A contestant uses the new '50/50 wifeline'

A contestant uses the new '50/50 wifeline'

MUMBAI: KBC contestant Mr. R. Thaneja was in for a big surprise when his wife answered the phone at his best friends house. Not to be outdone by the brief awkward moment that followed, the couple quickly got their priorities straight and pulled through with a sterling performance. A transcript of the conversation is reproduced for the benefit of our readers:

BigB: Guptaji, mein Amitabh Bachchan KBC se bol raha hun…
Mrs.T: Amitabhji! Mein aapka bahut bada pankha hun! Boliye sir.
BigB: Madam, Kya Guptaji ghar pe nahin hain?
Mrs.T: Nahin, woh bahar gaye hain… Bisleri khareedne ke liye.
BigB: Achcha theek hain. Mr.Thaneja aap se ek sawal puchenge. Aglee awaaz unki hogi.
Mrs.T: Thaneja? Kaun Thaneja, Mere Pathi ® ???!!!
Mr.T: (brief pause) Haan darling, Mein hun…
Mrs.T: Jaldi boliye, aap ke paas sirf 30 seconds hain.
Mr.T: Achcha suno: What is the spelling of ‘Faux Pas’? (A)Foxpass, (B)Faux Pas, (C)Hauz Khas (D)Katmandu ?
Mrs.T: Question dubara padiye – sawal mein hi jawab likha hoga!
Mr.T: Idea bahut achcha hai. Thank you darling.

Speaking to newsmen after coolly walking away with a 10,000 rupee prize he said, “It was sheer luck that my wife picked up the phone. Gupta would probably have panicked and given the wrong answer”. Mr. Gupta admitted that he most likely would have wasted those 30 seconds on some totally unhelpful guilt trip.

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“Stop using Impact” MPs told

29th September 2000
Parliament to have more caps, less impact.

Parliament to have more caps, less impact.

NEW DELHI: Lok Sabha speaker Mr. Balayogi has come down strongly on house members who insist on using Impact to get across their point. “The current trend of using uppercase Impact for dramatic effect is most disturbing. Kindly desist from using it while discussing matters of national importance and confine yourselves to something less obvious like Arial or Times New Roman,” Mr. Balayogi ruled.

Speaking in alternately in Book Antiqua and Goudy Heavyface, CPI(M) leader Mr. Somnath Chatterjee protested that neither Arial nor Times New Roman reflected the true aspirations of the Indian people. “while arial is cold and corporate, times new roman cruelly mocks the masses with its elitist elegance. i submit that only courier new has enough bureaucratic splendour to express the quiet desperation of the indian ethos,” he observed. The speaker then questioned Mr. Chatterjee as to why he was not using capitals for pronouns and while beginning sentences. A defiant Mr. Chatterjee then held up a copy of Das Capital and thundered, “because i’m not a stinking capitalist, thats why”. Pandemonium ensued, with members rushing to the well of the house chanting slogans in Garamond and Tigerteeth. It was then up to Mr. Vajpayee who muttered something witty in Comic Sans MS, provoking peals of laughter even from the opposition benches. Mrs. Sonia Gandhi was heard to titter in Helvetica. The MPs finally adopted a resolution to refrain from using Impact and to be more case sensitive in future.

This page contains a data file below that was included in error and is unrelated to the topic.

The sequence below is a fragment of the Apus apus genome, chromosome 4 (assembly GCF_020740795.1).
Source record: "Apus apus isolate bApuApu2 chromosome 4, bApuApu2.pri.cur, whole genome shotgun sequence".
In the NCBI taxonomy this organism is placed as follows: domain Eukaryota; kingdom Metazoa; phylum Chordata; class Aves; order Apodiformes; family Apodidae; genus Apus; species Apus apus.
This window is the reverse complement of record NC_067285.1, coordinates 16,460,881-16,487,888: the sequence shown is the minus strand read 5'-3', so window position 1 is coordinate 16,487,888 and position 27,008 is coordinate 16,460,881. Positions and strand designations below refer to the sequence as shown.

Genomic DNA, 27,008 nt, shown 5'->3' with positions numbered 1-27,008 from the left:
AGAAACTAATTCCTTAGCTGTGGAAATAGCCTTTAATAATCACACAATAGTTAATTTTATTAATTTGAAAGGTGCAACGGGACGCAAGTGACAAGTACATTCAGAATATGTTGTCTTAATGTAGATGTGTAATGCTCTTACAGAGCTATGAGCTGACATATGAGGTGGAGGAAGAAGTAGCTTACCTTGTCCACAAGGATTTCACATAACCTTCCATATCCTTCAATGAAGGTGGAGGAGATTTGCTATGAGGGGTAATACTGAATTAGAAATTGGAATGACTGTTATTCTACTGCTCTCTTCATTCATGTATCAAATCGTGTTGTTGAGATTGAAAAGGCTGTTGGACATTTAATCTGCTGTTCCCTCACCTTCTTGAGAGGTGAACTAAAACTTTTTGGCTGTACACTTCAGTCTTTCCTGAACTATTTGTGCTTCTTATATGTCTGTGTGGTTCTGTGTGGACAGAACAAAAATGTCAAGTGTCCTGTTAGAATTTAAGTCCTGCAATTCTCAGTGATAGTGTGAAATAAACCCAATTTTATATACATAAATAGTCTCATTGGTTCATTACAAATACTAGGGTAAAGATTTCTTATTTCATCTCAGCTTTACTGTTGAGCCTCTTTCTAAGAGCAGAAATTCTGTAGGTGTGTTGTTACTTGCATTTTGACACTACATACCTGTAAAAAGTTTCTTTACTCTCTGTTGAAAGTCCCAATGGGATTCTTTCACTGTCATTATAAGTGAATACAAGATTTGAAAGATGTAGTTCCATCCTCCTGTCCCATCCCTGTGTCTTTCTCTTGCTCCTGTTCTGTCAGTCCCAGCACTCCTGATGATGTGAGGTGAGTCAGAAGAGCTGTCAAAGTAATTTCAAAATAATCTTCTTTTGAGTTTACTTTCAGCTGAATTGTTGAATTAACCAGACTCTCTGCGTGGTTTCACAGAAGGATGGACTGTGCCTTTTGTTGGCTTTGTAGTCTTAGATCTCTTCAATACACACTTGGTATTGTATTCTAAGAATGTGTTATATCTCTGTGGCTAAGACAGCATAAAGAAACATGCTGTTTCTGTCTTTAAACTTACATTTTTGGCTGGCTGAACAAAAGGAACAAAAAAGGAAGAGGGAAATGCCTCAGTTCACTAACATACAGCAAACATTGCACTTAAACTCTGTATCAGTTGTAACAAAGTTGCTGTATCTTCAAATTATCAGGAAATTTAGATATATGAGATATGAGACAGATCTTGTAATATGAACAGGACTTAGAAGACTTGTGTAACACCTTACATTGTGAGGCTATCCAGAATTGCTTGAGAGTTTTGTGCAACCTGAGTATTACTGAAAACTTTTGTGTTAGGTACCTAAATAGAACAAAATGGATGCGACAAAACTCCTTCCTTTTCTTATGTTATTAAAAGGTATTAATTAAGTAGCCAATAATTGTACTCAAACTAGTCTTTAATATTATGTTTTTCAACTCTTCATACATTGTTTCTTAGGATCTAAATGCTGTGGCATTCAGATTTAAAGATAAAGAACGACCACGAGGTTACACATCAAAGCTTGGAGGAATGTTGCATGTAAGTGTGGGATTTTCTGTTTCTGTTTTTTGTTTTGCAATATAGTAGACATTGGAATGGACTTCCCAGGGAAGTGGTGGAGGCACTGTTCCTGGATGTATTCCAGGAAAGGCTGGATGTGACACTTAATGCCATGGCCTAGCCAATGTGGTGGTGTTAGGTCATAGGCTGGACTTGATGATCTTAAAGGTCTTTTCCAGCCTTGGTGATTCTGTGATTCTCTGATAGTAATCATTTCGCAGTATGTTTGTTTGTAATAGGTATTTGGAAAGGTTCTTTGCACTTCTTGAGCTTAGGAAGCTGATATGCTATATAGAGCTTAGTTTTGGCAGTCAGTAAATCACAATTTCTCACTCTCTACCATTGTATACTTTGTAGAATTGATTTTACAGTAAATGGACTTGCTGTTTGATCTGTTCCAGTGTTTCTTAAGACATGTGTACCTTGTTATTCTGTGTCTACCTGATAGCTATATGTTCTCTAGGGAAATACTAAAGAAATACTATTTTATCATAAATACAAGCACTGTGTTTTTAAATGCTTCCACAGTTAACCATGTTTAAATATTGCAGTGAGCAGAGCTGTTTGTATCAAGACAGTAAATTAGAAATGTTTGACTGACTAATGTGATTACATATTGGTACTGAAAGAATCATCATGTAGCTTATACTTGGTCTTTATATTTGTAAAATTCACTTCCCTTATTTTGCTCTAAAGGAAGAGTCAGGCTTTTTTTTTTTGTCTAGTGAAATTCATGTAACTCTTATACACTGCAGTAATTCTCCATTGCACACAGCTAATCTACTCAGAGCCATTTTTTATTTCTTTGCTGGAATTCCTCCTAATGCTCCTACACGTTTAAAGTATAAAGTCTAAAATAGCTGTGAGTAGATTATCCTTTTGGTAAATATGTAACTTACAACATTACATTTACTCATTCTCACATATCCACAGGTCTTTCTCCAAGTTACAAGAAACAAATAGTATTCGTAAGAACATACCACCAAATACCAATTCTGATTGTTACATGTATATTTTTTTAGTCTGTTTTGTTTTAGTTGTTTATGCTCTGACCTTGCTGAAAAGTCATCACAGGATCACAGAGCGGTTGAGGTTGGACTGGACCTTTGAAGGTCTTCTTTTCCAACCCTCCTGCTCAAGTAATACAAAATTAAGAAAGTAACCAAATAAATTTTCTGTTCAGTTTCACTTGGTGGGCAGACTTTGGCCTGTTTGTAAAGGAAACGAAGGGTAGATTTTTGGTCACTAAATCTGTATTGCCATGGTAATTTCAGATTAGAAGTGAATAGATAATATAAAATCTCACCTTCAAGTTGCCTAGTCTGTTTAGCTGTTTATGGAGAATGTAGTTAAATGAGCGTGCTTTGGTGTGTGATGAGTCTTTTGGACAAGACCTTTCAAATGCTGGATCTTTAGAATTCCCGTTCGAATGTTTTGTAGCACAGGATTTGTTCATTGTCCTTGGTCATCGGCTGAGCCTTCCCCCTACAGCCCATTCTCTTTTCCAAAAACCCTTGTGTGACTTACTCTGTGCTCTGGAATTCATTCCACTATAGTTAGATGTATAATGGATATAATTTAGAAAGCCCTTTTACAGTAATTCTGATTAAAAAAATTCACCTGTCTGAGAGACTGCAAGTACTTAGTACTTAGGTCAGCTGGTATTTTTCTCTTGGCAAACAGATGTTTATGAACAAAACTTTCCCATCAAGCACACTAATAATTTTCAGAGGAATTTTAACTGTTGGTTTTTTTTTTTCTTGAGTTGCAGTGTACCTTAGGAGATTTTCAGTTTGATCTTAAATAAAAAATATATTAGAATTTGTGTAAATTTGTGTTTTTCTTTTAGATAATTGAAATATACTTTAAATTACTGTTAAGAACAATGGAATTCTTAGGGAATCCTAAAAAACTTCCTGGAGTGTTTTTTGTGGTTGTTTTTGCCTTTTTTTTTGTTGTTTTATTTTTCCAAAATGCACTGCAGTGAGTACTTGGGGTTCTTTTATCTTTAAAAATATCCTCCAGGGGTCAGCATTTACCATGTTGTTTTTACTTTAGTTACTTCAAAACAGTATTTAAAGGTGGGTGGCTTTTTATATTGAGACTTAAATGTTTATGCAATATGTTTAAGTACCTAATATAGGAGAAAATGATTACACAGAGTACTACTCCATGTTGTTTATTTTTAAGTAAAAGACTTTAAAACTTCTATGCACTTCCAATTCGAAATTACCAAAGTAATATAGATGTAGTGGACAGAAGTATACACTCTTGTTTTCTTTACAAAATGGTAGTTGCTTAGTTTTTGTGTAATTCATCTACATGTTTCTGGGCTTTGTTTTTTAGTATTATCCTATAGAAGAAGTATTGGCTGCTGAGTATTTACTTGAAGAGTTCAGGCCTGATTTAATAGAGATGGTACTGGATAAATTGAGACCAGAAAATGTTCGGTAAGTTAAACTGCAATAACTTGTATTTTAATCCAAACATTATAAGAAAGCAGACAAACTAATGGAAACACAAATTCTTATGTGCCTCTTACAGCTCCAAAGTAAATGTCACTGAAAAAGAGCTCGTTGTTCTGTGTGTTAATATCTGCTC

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Egg Math Update

29th September 2000

The Borsuk-Ulam Theorem says that any odd map f from Sn to itself has odd degree. Here f is called odd if it is equivariant with respect to the antipodal map: f(-s)=f(s).

Visit the egg math site for the full proof and more exciting results as they happen.

(Issued in the public interest)

NEW DELHI: Cable news channels have turned the tables on the government by asking it to impose stricter guidelines on a society that was obscene, full of violence, and clearly unfit for television. A representative says: “Just look at the kind of news we’re forced to broadcast. Caste violence, dowry deaths, corruption in high places, police complicity, and if that was not enough, match-fixing and lachrymose cricketers. Society has single-handedly ruined the news, which we originally positioned as a ‘feel good’ type of show meant for younger viewers. The govt needs to take into account these young impressionable minds and restrict the perverse content of society, otherwise television is never going to improve.”

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NEW DELHI: The Don King of Indian Software has again rejected pleas from various sections of the media to get that haircut. Photographers have been complaining about how difficult it is to get a close-up of Mr. Mehta without abruptly truncating a good part of his hairdo. A well known landscape photographer observes: “Its making all of us miserable and hurting our pride. It poses an open challenge to all forms of visual media and to civil society in general”. Mr. Mehta is however dismissive: “There are ways to get around the problem. For example, you could use a wide-angle lens and take a vertical snap. Or you could take a high resolution snap from a good distance and then use an image editor to zoom-in. Its really not that big a deal.”

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